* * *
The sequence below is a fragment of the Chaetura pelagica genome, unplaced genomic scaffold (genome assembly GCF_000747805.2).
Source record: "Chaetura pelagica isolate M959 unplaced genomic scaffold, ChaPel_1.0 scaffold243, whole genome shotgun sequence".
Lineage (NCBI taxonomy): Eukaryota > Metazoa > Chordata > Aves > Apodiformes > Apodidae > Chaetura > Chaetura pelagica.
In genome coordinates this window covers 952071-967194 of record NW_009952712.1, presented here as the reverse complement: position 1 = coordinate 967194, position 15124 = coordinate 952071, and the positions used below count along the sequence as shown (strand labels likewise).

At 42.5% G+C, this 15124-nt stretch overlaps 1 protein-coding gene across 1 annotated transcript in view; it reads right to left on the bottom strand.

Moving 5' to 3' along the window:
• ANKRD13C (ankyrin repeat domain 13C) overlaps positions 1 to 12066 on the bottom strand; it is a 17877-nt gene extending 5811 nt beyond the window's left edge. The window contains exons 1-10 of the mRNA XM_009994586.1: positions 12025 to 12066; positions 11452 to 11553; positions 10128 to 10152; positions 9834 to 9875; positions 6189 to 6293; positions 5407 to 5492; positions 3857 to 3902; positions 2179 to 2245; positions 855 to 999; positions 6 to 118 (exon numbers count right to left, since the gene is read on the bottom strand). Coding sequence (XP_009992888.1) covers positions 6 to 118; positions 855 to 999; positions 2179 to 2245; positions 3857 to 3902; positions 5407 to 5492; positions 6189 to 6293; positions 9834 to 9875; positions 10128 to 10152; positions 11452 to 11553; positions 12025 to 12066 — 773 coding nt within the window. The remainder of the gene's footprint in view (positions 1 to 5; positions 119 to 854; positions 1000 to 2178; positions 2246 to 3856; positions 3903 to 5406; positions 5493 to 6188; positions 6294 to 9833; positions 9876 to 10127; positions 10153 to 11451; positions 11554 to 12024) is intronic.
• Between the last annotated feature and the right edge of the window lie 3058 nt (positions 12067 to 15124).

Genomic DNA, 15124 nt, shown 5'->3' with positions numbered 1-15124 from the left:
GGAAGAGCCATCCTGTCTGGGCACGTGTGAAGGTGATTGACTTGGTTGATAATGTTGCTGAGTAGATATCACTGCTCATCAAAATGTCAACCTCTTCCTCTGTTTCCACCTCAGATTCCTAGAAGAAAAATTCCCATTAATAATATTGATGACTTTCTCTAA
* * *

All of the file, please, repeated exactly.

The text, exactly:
The sequence below is a fragment of the Chaetura pelagica genome, unplaced genomic scaffold (genome assembly GCF_000747805.2).
Source record: "Chaetura pelagica isolate M959 unplaced genomic scaffold, ChaPel_1.0 scaffold243, whole genome shotgun sequence".
Lineage (NCBI taxonomy): Eukaryota > Metazoa > Chordata > Aves > Apodiformes > Apodidae > Chaetura > Chaetura pelagica.
In genome coordinates this window covers 952071-967194 of record NW_009952712.1, presented here as the reverse complement: position 1 = coordinate 967194, position 15124 = coordinate 952071, and the positions used below count along the sequence as shown (strand labels likewise).

At 42.5% G+C, this 15124-nt stretch overlaps 1 protein-coding gene across 1 annotated transcript in view; it reads right to left on the bottom strand.

Moving 5' to 3' along the window:
• ANKRD13C (ankyrin repeat domain 13C) overlaps positions 1 to 12066 on the bottom strand; it is a 17877-nt gene extending 5811 nt beyond the window's left edge. The window contains exons 1-10 of the mRNA XM_009994586.1: positions 12025 to 12066; positions 11452 to 11553; positions 10128 to 10152; positions 9834 to 9875; positions 6189 to 6293; positions 5407 to 5492; positions 3857 to 3902; positions 2179 to 2245; positions 855 to 999; positions 6 to 118 (exon numbers count right to left, since the gene is read on the bottom strand). Coding sequence (XP_009992888.1) covers positions 6 to 118; positions 855 to 999; positions 2179 to 2245; positions 3857 to 3902; positions 5407 to 5492; positions 6189 to 6293; positions 9834 to 9875; positions 10128 to 10152; positions 11452 to 11553; positions 12025 to 12066 — 773 coding nt within the window. The remainder of the gene's footprint in view (positions 1 to 5; positions 119 to 854; positions 1000 to 2178; positions 2246 to 3856; positions 3903 to 5406; positions 5493 to 6188; positions 6294 to 9833; positions 9876 to 10127; positions 10153 to 11451; positions 11554 to 12024) is intronic.
• Between the last annotated feature and the right edge of the window lie 3058 nt (positions 12067 to 15124).

Genomic DNA, 15124 nt, shown 5'->3' with positions numbered 1-15124 from the left:
GGAAGAGCCATCCTGTCTGGGCACGTGTGAAGGTGATTGACTTGGTTGATAATGTTGCTGAGTAGATATCACTGCTCATCAAAATGTCAACCTCTTCCTCTGTTTCCACCTCAGATTCCTAGAAGAAAAATTCCCATTAATAATATTGATGACTTTCTCTAA